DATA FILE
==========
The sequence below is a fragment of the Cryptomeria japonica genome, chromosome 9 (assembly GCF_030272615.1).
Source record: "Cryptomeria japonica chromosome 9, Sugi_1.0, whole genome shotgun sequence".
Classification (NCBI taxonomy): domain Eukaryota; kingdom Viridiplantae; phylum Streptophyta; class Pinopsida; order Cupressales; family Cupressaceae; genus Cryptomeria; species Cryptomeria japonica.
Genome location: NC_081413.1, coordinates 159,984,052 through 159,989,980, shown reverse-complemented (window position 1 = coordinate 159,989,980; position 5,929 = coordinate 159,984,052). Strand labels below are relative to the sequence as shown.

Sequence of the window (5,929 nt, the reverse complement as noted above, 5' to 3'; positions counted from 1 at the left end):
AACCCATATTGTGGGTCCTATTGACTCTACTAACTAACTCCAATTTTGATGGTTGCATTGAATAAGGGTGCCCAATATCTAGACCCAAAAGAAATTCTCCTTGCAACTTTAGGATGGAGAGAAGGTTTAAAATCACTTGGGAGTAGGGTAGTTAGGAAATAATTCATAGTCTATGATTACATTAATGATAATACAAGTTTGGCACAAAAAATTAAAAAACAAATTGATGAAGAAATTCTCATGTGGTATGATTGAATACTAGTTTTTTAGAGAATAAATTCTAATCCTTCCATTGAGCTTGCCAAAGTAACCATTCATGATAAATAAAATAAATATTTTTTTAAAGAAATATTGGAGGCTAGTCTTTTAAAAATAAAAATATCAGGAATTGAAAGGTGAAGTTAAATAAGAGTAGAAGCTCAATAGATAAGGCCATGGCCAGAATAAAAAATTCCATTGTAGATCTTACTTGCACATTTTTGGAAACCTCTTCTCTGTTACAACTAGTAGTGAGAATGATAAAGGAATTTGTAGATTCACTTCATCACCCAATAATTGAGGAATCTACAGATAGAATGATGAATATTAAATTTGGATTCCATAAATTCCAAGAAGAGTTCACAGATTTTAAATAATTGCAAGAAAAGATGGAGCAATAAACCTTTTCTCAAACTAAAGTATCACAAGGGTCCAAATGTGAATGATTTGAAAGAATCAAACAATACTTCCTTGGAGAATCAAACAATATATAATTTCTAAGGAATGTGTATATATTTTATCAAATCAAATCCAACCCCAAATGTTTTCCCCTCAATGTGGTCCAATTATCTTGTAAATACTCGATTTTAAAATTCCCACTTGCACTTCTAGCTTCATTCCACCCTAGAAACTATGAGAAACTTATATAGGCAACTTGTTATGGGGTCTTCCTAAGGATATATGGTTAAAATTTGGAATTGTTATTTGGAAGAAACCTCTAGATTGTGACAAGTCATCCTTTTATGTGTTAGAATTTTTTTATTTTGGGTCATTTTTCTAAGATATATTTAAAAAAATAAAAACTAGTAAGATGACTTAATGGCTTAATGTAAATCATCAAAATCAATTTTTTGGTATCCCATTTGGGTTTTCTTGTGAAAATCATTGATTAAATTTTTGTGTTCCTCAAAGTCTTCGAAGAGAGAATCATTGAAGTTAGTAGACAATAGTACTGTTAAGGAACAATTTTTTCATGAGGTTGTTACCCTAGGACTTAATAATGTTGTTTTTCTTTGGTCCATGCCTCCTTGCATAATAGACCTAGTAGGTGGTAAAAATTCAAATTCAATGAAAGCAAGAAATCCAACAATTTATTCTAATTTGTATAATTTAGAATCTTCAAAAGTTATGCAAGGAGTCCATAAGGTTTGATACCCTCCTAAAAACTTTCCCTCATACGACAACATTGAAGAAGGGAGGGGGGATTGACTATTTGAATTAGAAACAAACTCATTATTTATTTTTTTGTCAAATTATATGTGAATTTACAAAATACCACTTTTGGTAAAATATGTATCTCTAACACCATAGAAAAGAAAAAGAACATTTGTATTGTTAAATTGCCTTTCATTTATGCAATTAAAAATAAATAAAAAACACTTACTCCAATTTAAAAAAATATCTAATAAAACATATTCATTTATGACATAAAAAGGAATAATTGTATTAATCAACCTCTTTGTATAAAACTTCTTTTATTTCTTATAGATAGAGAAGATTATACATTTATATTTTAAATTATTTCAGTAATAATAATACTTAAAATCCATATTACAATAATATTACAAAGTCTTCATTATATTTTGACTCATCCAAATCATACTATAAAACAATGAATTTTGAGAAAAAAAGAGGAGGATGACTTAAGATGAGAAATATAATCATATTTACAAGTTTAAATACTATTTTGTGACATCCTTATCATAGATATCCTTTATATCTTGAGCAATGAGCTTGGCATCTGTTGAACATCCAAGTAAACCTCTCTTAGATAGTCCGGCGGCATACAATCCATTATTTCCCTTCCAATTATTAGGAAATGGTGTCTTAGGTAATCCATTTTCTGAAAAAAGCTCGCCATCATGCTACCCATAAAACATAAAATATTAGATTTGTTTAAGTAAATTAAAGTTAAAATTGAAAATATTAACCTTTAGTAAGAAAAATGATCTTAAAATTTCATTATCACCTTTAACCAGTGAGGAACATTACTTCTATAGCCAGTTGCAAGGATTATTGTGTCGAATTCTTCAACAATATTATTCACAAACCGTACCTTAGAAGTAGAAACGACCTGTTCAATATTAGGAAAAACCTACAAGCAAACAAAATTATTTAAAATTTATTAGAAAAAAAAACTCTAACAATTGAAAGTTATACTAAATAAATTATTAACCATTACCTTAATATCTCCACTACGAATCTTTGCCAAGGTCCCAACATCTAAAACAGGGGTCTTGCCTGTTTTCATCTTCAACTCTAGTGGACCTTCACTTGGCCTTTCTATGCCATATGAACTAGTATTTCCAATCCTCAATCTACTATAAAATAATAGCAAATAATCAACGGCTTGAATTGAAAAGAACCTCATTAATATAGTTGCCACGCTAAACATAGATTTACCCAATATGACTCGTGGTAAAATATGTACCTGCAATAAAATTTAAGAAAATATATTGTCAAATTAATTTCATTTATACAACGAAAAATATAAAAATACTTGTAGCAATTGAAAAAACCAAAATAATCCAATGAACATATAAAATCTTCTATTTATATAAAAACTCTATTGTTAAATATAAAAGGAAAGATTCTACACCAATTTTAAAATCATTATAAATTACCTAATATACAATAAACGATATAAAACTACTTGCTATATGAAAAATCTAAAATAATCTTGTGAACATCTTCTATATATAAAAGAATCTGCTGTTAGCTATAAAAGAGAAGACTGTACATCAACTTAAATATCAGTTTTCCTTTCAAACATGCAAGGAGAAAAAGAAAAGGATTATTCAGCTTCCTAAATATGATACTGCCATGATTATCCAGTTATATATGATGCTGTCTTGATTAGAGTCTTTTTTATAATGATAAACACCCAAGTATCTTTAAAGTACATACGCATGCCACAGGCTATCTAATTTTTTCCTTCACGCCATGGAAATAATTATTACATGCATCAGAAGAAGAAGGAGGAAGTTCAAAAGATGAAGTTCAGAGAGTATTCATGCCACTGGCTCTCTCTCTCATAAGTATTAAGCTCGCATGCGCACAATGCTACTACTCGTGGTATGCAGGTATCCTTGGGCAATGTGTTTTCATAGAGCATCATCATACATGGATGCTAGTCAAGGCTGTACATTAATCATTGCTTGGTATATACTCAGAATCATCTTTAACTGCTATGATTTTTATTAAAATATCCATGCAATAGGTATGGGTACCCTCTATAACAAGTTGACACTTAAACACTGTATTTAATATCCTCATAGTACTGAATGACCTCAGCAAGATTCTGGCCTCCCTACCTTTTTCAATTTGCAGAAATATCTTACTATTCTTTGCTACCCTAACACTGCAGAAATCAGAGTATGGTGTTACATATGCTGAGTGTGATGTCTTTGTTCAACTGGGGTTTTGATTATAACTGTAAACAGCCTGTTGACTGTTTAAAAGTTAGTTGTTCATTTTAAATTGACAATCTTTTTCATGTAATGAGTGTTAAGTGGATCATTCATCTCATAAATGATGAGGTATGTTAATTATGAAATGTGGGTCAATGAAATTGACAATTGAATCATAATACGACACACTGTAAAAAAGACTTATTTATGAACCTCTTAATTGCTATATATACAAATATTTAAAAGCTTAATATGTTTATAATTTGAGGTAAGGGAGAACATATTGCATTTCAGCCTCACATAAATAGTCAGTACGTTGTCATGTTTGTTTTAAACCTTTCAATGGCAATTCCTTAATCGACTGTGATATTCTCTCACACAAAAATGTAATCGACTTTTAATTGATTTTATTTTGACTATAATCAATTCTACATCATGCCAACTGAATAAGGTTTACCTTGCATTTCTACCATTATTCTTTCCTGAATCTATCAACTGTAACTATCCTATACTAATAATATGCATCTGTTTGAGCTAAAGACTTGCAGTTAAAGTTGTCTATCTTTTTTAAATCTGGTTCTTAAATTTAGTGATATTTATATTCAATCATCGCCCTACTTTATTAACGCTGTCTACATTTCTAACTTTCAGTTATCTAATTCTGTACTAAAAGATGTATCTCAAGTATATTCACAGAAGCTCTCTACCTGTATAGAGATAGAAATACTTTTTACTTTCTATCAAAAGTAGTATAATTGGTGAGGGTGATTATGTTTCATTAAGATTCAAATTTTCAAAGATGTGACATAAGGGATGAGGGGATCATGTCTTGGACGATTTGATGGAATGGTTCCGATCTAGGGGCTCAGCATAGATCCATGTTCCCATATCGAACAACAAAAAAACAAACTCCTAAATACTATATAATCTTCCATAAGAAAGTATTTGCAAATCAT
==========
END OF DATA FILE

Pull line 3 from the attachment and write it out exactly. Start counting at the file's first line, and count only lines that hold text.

Classification (NCBI taxonomy): domain Eukaryota; kingdom Viridiplantae; phylum Streptophyta; class Pinopsida; order Cupressales; family Cupressaceae; genus Cryptomeria; species Cryptomeria japonica.